In January, I was lucky enough to take part in an amazing photo shoot along with five other Time To Change Campaigners (in association with The Metro Newspaper) about a series of articles to raise awareness of mental health and getting people to speak out about it. The article ran at the beginning of February; you may have seen it in the newspaper recently.
An Actress in a different role
I have to say I was a little nervous about taking part and unsure in many respects of what to expect. Being an Actress and Presenter by trade I am used to doing a number of different shoots, commercials, stills, short films, TV projects but they have all required me to play a certain role; putting on the costume, or styling the hair differently to take on a whole new persona. This photo shoot and interview would be about me, Emily - something/someone for many years I have struggled to be comfortable with.
When I arrived at The Metro head offices I had an awkward moment with the security guard who was trying to mouth to me “other door”. I have never been any good at lip reading, despite my training in British Sign Language.
I felt special being here
Finally, upon entering and ascending the escalators to the atrium, I felt like I was about to meet 007 for some secret mission, I had no idea who 007 was. I started to act out the role as I frantically scanned the seating areas. I wasn’t meeting 007 at all but rather a lovely lady called Alliaya from The Metro. The point is I felt really quite special being here.
The building had a wonderful opulent feeling to it. Light shone through beautifully from the glass windows and high flying business bods, media professionals, experts in their fields were gathering in pairs and smalls groups discussing their next projects. I was quite taken aback by it, wondering what these people do for a living? How old they were? How did they get into this profession, whatever it is they do? How glamorous they were? I often do this, I love to people watch, trouble is, I’m not the most subtle people watcher in the world. Luckily before I got caught out I was called in.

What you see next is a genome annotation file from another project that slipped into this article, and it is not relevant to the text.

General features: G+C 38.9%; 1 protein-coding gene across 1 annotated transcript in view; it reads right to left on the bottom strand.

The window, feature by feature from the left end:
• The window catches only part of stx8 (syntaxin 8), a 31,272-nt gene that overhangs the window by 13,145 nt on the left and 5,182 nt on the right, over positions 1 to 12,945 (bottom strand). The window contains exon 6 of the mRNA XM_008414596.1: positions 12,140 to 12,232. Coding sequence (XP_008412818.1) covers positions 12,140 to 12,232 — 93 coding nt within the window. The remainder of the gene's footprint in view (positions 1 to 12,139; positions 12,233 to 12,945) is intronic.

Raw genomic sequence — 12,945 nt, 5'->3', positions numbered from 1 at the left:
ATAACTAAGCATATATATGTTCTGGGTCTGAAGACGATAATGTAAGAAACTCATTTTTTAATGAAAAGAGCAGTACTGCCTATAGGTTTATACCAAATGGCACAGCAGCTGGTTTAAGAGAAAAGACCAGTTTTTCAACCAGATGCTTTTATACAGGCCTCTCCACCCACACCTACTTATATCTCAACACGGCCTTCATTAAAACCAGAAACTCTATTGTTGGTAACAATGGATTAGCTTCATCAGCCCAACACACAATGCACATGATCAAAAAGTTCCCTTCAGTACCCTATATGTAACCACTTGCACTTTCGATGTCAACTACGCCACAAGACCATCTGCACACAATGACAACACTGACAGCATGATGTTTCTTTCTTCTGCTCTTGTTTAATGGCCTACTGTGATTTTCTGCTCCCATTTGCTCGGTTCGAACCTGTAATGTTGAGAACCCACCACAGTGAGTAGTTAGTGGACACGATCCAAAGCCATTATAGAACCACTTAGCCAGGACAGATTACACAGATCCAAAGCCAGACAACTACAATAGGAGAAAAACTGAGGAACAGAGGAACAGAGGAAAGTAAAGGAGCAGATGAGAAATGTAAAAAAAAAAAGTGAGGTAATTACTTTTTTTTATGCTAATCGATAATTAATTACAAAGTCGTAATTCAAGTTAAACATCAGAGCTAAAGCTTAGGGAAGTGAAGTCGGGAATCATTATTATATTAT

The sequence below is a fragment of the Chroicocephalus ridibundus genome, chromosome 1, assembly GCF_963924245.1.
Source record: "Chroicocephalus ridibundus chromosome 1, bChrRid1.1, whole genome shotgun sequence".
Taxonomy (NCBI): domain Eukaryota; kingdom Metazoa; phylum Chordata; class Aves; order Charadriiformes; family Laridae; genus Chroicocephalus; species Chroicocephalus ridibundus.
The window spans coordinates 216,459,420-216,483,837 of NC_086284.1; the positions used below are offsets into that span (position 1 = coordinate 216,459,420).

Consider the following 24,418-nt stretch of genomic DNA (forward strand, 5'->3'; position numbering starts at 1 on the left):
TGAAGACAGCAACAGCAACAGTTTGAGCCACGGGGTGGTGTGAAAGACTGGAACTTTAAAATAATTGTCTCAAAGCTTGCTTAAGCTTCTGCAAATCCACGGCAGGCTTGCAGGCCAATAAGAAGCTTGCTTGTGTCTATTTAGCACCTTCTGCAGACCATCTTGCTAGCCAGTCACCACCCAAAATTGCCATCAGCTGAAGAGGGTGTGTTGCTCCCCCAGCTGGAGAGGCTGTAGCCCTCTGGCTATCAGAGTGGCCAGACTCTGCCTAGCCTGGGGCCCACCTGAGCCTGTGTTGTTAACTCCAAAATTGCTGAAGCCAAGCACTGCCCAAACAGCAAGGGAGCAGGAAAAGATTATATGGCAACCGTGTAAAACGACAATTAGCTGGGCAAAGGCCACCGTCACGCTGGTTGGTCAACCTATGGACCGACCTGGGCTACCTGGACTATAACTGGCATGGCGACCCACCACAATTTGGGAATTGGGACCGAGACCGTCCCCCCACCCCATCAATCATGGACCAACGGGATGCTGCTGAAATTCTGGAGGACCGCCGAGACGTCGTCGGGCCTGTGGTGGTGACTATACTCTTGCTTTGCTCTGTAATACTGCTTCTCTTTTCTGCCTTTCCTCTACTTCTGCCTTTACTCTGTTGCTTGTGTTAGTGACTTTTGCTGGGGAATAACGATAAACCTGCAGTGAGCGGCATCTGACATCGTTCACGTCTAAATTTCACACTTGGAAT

The friendly make-up artist made me feel good about myself
I was taken through to make-up first. I am always incredibly conscious of my eyebrows; one of the things with my Body Dysmorphia Disorder (BDD) and Obsessive Compulsive Disorder (OCD) is that many years ago when my BDD was at its worst I really went at my eyebrows and they have never grown back. I made my excuses about how bad they were but the friendly make-up artist assured me they were fine and her warmth and friendly nature made me immediately trust her. She made me feel so good about myself.
For the first time in a while, I said "Thank you"
For those of you that don’t know, about 9 years ago I was diagnosed with BDD alongside my OCD and I took to picking at my skin on quite a severe level to get rid of any imperfections that I saw. The thing was I didn’t suffer with any skin problems and didn’t really get spots I just didn’t like what I saw. This escalated completely out of control and coupled with my OCD I felt really out of my depth The makeup artist went on about how lovely my skin was and how soft and smooth it was. I sat there, wriggling in my seat, I’ve never been that comfortable with comments like this but, for the first time in a while, I said “Thank you”. She said “What do you use?” . We then got onto a big conversation about make-up and cosmetics and next thing I know I am being whisked into wardrobe and being put in a beautiful cerise pink dress.
I was inspired by stories from other Time to Change campaigners
The shoot went amazingly well. The photographer was brilliant and made everyone feel so at ease. The creative team, the people at The Metro, the Time To Change team and everyone else involved in the shoot made it one of the best days I have had for a long time. Rohan, one of the other guys involved with the shoot really made an impression on me, hearing his story was so incredibly inspirational and thought provoking. He does a great deal of running and has made big changes with his life, which were amazing to see and hear about. I felt so propelled and encouraged, leaving the shoot that I walked out with a spring in my step and smile from ear to ear. I even went for a run that night.